2.Apparatus for the discharge of any explosive or gas-diffusing projectile.

3. Rocket weapons.

4.Bombs and grenades.

5.Machine-guns and machine-pistols.

6.Military rifles, namely those of calibres 7.62 mm, 9 mm, 300 inches and 303 inches.

7. Revolvers and pistols whether rifled or unrifled (including flint-lock pistols and cap pistols).

8. Any other firearm not specified in Part II or Part III of this Schedule.



Personal Firearms

1. Shotguns other than- (a)automatic and semi-automatic shotguns; and

(b)shotguns provided with any kind of mechanical reloading device.

2.Sporting rifles, namely rifles of calibres other than those specified in Item 6 of Part I.

3. Air-guns, air-rifles or air-pistols.


4. Humane killers of the captive bolt type.


It is pertinent to note that there is no right to own guns and amunitions in Nigeria. Unlike in other countries where people have the right to possess guns.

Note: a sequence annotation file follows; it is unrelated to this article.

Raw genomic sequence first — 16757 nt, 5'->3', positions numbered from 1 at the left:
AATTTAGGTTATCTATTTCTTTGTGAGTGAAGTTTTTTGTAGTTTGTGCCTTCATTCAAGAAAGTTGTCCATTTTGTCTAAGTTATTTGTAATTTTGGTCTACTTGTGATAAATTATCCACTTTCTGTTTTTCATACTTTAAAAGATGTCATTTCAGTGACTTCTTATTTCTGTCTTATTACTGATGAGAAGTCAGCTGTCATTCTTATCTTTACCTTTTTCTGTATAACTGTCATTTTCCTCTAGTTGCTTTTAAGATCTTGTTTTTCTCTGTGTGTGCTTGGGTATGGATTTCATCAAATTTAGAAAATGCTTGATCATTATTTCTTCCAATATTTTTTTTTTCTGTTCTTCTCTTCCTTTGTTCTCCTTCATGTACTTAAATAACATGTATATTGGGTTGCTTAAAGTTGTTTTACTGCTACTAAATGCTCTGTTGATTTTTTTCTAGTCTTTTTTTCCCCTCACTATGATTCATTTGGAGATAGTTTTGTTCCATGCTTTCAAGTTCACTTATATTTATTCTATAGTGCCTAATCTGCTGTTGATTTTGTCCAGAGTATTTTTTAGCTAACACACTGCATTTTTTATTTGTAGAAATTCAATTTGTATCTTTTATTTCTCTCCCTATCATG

S. 7 of Firearms Act further provided that; (1)Subject to the provisions of subsection (5) of section 5 of this Act, no person shall, as of right, be entitled to the grant of any licence or permit under this Act and the authority having the function of granting such licence or permit may without being bound to assign any reason therefor refuse the grant of such licence or permit or, subject to the provisions of any regulations made under section 33 of this Act, may impose such terms or conditions as he may think fit, and may revoke such licence or permit for such cause as he may consider appropriate:
Provided that any person aggrieved by any such decision, other than a decision by the President, may appeal in writing to the President acting in his discretion whose decision thereon shall be final.

An application for licence to bear a firearm of categories 6, 7 and 8 in Part 1 of the Schedule to the Act and of the categories specified in Part II of the Schedule to the Act shall be made only to the licensing authority having authority for the area in which the applicant resides.